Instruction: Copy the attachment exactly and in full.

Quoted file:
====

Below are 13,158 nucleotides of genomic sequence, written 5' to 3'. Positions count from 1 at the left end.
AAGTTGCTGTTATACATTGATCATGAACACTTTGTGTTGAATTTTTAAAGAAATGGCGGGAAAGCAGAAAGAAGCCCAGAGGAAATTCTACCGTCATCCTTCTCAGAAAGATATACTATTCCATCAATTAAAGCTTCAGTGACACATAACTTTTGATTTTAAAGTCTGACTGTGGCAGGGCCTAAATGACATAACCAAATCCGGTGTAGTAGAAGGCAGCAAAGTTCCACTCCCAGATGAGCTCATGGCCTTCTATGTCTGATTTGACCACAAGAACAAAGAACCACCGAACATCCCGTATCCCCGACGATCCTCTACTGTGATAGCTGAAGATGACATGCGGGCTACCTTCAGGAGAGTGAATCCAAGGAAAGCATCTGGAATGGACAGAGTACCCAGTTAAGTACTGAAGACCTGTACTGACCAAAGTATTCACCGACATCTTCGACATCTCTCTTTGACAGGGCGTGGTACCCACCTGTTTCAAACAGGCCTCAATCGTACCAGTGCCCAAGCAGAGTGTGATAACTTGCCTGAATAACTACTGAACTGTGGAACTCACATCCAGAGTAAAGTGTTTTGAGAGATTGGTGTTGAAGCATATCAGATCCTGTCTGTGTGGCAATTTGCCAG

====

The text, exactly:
Below are 13,158 nucleotides of genomic sequence, written 5' to 3'. Positions count from 1 at the left end.
AAGTTGCTGTTATACATTGATCATGAACACTTTGTGTTGAATTTTTAAAGAAATGGCGGGAAAGCAGAAAGAAGCCCAGAGGAAATTCTACCGTCATCCTTCTCAGAAAGATATACTATTCCATCAATTAAAGCTTCAGTGACACATAACTTTTGATTTTAAAGTCTGACTGTGGCAGGGCCTAAATGACATAACCAAATCCGGTGTAGTAGAAGGCAGCAAAGTTCCACTCCCAGATGAGCTCATGGCCTTCTATGTCTGATTTGACCACAAGAACAAAGAACCACCGAACATCCCGTATCCCCGACGATCCTCTACTGTGATAGCTGAAGATGACATGCGGGCTACCTTCAGGAGAGTGAATCCAAGGAAAGCATCTGGAATGGACAGAGTACCCAGTTAAGTACTGAAGACCTGTACTGACCAAAGTATTCACCGACATCTTCGACATCTCTCTTTGACAGGGCGTGGTACCCACCTGTTTCAAACAGGCCTCAATCGTACCAGTGCCCAAGCAGAGTGTGATAACTTGCCTGAATAACTACTGAACTGTGGAACTCACATCCAGAGTAAAGTGTTTTGAGAGATTGGTGTTGAAGCATATCAGATCCTGTCTGTGTGGCAATTTGCCAG